“One of the people from the store,” she continued very slowly, “has a Barack Obama sticker on their car.”

She paused again, still blocking the door. I still didn’t say anything.

“I covered it over with a ‘Vote Republican’ sticker.”

That’s vandalism, I thought, but she moved inside the store and I continued inside too. I didn’t say a word, and she didn’t approach me again.

Why would someone admit to committing an act of vandalism to a person who might not approve of vandalism and might not even approve of her political statement?

The Silliness Of It

I’m completely apolitical. I don’t care about politics in the least.

I have identified as a Democrat at some times in the past, but I don’t participate in the political process at all anymore. My turn away from anything related to politics is part of my effort to simplify my life and make it more intelligent. Politics are just silliness, so I don’t participate.

If I had to form an opinion about President Obama, I suppose I think that he doesn’t live up to anyone’s expectations. But I don’t think I could bring myself to vote for a Republican. I don’t think I could bring myself to vote at all.

And I certainly couldn’t bring myself to vandalize someone else’s property to make a statement of any kind.

But why did the woman think I would approve of her act of vandalism against a store employee? She must have thought I was either a criminal or a Republican. Which was it? Is there a difference?

I didn’t report her to the police or to the store employees. I didn’t see which car she meant, and the incident may have happened only in her mind.

In my mind, I wonder why she was out alone. I know that Republicans are allowed to travel unescorted and vandals often work alone, but the woman who blocked the door to admit a crime to me seemed to have other issues as well.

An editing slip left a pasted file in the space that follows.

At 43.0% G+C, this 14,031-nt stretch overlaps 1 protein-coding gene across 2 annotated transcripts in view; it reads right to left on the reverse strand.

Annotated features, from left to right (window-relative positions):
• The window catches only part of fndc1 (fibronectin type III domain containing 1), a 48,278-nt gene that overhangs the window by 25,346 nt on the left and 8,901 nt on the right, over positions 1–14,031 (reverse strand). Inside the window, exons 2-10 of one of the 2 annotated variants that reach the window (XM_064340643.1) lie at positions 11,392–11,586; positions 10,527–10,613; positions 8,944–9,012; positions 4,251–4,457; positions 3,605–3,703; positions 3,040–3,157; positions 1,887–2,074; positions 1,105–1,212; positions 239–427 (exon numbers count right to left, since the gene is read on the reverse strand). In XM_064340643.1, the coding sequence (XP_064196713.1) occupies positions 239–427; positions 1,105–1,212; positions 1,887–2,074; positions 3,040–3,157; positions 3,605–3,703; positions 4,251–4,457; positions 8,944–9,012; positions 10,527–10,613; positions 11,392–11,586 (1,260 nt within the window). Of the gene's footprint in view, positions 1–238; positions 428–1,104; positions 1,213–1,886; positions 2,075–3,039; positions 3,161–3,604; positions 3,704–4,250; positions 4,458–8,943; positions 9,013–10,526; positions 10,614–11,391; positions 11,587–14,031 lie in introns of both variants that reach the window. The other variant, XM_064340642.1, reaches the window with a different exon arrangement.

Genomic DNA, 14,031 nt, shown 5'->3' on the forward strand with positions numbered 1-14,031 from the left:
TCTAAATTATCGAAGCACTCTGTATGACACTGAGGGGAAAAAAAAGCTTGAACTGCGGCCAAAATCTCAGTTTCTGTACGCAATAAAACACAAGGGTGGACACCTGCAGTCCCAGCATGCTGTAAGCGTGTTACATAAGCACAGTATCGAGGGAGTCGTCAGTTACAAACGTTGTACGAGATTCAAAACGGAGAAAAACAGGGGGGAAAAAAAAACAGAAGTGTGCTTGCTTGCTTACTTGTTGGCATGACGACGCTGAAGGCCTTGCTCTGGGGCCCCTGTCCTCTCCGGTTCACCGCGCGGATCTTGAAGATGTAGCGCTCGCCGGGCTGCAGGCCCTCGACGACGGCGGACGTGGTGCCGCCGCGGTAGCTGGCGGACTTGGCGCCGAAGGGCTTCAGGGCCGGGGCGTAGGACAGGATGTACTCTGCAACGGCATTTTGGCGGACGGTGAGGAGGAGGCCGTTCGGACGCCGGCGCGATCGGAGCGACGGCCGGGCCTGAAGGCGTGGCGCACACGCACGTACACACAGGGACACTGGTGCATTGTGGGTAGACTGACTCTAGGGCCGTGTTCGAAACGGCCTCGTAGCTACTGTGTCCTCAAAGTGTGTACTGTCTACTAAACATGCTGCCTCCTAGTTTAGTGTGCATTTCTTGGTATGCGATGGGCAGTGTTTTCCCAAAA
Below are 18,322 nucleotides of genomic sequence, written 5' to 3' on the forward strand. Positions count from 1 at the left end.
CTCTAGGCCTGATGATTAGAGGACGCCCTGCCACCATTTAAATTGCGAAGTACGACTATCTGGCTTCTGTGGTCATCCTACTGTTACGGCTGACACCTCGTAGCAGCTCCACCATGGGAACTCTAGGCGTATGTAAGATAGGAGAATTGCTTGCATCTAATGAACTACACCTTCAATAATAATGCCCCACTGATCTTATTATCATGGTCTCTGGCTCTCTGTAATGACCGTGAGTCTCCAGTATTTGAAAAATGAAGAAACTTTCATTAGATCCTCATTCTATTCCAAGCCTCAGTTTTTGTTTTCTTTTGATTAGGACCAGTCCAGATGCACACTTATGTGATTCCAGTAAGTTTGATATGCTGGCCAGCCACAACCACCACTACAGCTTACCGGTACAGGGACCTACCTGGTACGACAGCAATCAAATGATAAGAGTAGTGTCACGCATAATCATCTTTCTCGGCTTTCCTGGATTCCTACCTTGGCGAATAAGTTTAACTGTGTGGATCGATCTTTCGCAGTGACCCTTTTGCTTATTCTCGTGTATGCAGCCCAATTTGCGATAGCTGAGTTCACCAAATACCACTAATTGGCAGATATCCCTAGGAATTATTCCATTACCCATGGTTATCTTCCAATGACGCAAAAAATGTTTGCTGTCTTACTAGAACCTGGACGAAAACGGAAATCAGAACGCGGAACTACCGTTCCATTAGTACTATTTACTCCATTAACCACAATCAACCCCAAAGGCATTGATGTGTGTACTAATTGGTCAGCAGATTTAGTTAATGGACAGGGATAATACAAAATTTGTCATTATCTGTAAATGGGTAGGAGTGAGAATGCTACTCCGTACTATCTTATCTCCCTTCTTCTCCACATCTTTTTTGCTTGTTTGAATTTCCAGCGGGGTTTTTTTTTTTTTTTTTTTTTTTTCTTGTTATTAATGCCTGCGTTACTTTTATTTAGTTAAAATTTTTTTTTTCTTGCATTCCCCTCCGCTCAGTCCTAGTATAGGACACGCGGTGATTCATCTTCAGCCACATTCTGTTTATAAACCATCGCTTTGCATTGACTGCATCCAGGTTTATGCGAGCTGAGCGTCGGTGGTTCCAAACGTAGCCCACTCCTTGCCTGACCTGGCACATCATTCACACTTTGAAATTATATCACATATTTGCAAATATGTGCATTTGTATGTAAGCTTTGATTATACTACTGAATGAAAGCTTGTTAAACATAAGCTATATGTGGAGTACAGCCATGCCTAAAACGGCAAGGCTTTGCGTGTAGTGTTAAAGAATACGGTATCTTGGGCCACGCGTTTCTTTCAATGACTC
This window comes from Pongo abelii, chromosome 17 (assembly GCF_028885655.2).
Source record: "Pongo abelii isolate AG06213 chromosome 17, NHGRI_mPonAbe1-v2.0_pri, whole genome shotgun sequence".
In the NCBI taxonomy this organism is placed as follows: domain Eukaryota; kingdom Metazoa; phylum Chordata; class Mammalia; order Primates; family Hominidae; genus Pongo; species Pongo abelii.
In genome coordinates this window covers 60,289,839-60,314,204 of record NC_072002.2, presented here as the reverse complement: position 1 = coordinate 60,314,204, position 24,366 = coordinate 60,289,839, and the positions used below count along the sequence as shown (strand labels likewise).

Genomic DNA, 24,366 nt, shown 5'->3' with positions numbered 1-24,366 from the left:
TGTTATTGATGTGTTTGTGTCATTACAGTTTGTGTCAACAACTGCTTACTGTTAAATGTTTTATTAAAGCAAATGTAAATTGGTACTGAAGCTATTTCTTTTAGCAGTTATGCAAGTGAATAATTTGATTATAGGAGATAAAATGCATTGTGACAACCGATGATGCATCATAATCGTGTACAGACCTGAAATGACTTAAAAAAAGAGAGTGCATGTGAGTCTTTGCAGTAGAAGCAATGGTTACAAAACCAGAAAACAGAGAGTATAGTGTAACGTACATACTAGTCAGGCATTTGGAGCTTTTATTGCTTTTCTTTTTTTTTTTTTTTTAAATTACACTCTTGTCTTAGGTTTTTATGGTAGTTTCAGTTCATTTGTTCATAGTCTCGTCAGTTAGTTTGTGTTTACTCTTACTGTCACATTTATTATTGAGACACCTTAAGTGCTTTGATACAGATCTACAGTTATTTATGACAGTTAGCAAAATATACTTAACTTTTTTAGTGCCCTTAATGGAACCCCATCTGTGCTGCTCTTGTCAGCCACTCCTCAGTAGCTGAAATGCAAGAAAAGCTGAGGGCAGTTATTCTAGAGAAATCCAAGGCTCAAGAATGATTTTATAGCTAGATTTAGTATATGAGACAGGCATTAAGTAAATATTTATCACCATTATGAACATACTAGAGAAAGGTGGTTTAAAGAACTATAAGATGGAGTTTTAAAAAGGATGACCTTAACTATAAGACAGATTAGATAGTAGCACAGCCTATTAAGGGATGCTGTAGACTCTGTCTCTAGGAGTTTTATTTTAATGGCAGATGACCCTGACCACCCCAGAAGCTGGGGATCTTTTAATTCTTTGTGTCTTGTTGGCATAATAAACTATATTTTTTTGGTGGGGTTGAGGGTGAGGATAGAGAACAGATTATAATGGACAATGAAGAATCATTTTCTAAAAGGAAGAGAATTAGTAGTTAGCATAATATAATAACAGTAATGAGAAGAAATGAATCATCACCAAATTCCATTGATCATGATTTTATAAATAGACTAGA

Still Here: One Key To Online Success Is Realizing Potential

When Ari Herzog mentioned on his blog that he was accepting guest posts, I typed this up right away. It was the first thing that came to mind. Ari’s commenters seem to like it, and I hope you do too. I intended it to promote my simple living blog So Much More Life.

I don’t know Ari very well, but I know we have something in common: We’re still here.

No matter whether your reason for participating online is to make money from website ads, promote your products and services, satisfy your own need for expression or simply keep your name in front of people who could be useful one day, one of the keys to success online is establishing a presence and nurturing it.

That means staying with the blog you start, showing up on social media when you have something to say and taking steps every day to expand the size, reach and value of your message and online properties.

A Few Steps From Massive Success

For most of my life, I’ve been only a few steps removed from massive success. My first true love was freelance journalism, and I quickly reached the top of my niche, but I didn’t really capitalize on what I achieved.

Then, I tried working in an office for a couple of years, and I was able to jump from a dead-end department to a position working with a well-respected departmental director. But I quit because I didn’t think office work was for me.